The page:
Sabriel by Garth Nix
My rating: 5 of 5 stars
With her powerful necromancer father missing, Sabriel must take on the mantle of Abhorsen and return to her homeland to protect the living from the ravaging Dead.
Sabriel is happily planning her life after boarding school when a peculiar messenger arrives one night with her father's tools of the trade: his sword and a bandolier containing seven bells to control the Dead. Sabriel leaves her life behind without a second glance, undertaking a dangerous journey back to her homeland. She is pursued by a terrifying Dead creature sent by its even more powerful master: a necromancer who may have caused her father's disappearance. During her journey, Sabriel acquires two companions: a mysterious cat-shaped servant called Mogget, plus a young man named Touchstone who spent the past two hundred years in an enchanted sleep.
Sabriel's world is a fascinating one: she grows up in a pseudo-England called Ancelstierre, where most of the magic emanating from the northern Old Kingdom is blocked by an ancient Wall. In the magic-filled Old Kingdom, trustworthy Charter magic protects the people from untamed Free Magic or the evil Dead who attempt to escape Death. Death is depicted as a place - dark and full of rushing water - which Sabriel crosses into when she needs to banish the Dead or interrogate them.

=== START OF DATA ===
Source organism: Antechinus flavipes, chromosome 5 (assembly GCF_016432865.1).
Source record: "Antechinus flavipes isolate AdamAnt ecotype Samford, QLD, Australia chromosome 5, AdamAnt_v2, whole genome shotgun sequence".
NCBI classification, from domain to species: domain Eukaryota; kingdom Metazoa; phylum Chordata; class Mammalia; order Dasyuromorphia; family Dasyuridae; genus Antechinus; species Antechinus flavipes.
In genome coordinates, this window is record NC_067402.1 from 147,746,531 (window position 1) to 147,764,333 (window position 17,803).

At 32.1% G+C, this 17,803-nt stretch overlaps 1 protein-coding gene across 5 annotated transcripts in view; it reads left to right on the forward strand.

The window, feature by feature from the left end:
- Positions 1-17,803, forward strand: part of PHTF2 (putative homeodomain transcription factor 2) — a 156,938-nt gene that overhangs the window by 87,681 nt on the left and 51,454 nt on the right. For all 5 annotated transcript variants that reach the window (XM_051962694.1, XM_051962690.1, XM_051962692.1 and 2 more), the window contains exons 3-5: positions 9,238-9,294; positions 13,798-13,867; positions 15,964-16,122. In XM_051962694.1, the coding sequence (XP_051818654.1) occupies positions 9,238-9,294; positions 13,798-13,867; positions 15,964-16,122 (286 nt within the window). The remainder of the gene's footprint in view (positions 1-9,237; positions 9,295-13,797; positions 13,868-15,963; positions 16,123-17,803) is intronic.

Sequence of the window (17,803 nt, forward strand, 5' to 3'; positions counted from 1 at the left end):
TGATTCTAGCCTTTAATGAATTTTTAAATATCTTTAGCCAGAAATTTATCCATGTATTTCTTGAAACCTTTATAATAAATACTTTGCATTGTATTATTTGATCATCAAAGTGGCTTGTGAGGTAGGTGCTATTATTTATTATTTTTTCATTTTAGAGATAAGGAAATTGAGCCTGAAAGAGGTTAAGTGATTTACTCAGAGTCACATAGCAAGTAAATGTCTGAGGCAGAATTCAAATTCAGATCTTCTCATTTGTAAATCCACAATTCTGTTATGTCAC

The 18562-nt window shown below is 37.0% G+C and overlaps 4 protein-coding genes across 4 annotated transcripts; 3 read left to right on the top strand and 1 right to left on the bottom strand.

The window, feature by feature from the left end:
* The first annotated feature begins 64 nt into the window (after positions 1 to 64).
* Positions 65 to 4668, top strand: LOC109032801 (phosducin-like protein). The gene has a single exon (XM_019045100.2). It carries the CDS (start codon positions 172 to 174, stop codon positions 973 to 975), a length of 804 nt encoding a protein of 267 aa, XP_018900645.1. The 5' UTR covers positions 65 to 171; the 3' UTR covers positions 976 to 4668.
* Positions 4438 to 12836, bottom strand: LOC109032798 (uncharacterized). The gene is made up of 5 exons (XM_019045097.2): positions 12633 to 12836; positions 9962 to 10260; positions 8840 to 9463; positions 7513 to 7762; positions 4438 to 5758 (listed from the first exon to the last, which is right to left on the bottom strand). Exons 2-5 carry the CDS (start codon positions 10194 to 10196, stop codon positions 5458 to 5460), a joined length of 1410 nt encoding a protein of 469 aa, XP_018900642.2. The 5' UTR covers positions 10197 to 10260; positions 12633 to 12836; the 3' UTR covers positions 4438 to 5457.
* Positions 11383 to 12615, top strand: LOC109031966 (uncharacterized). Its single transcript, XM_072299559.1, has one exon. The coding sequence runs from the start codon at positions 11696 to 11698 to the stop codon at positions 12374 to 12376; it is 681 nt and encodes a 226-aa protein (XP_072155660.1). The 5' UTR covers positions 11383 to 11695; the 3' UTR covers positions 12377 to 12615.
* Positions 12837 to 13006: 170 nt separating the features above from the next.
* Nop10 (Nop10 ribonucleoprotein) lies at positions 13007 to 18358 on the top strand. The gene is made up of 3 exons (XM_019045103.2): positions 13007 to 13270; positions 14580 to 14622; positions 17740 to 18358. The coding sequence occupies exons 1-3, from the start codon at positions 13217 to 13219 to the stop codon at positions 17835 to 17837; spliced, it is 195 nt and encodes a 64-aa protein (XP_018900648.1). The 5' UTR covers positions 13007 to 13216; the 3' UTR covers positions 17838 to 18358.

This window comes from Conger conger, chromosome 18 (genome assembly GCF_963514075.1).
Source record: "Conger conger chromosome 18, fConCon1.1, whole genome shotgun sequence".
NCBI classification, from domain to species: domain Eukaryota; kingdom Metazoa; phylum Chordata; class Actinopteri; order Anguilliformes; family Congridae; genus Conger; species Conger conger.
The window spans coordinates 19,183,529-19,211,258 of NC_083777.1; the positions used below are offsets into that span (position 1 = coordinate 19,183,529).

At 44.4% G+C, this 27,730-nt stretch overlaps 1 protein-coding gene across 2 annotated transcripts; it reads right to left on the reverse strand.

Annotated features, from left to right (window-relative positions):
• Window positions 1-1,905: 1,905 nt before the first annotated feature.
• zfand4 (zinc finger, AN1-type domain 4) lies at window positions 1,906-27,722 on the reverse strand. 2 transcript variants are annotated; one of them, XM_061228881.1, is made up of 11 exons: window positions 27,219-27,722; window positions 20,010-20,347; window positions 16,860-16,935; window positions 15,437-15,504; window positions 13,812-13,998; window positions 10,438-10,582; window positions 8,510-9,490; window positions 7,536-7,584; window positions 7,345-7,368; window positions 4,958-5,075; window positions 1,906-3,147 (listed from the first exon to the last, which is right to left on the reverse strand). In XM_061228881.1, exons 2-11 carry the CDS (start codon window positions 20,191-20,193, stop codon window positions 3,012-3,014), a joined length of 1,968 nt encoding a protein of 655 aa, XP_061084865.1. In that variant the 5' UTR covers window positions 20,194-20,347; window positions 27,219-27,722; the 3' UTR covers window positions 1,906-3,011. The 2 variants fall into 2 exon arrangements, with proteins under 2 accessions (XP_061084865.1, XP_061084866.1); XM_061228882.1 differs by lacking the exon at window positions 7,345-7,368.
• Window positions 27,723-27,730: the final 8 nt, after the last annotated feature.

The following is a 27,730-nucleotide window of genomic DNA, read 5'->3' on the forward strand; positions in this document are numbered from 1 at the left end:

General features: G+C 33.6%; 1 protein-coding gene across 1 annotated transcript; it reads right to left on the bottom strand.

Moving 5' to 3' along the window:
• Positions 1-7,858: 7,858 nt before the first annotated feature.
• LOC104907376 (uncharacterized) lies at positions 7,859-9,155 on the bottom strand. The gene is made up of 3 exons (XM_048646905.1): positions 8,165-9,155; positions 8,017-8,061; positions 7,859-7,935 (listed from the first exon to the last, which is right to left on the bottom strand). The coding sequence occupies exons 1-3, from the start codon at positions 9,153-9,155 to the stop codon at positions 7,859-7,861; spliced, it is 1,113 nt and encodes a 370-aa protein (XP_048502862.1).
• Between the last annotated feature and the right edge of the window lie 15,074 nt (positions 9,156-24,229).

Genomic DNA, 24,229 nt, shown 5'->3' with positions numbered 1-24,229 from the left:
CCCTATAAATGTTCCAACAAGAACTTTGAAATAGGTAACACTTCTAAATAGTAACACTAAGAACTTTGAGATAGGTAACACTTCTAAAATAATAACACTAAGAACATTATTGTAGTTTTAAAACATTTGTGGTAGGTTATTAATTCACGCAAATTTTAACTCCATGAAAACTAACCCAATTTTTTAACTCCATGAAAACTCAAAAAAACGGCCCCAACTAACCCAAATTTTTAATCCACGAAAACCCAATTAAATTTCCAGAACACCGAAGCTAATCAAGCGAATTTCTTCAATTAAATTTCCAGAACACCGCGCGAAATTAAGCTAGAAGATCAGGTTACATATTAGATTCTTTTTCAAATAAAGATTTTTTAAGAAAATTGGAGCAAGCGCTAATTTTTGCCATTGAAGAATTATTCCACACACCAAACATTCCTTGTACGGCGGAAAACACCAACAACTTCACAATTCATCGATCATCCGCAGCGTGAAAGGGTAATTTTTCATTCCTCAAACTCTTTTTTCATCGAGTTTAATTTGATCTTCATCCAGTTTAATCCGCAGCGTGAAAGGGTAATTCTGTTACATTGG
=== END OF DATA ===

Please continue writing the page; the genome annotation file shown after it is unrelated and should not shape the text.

Nix has created a page-turning dark fantasy world (I especially love the Abhorsen's house and the concept of the bells) that he revisits in sequels Lirael and then in Abhorsen. If you're a fantasy lover of any age, you should add this trilogy to your must-read list.
Nix has slowly become one of my favorite YA fantasy/science fiction authors, with fantasy series like The Keys to the Kingdom and The Seventh Tower that show a unique imagination and impressive world-building. He also has stand-alone novels like The Ragwitch. His female characters are fully formed and often casually heroic, like Sabriel (who may question her own lack of knowledge but shoulders the incredible burden of her role without complaint).
Nix never holds back from telling truly dark stories in spite of writing for a younger audience, so be prepared: his stories often veer into horror, and can be terrifying and violent. (Example: Shade's Children, a sci-fi horror novel that makes The Hunger Games look tame.) In fact, I mentally pair his seven-book Keys to the Kingdom series with Suzanne Collins' five-book Underland Chronicles because they contain a similar unflinching awareness of the consequences of war and death - all aimed at a middle grade audience.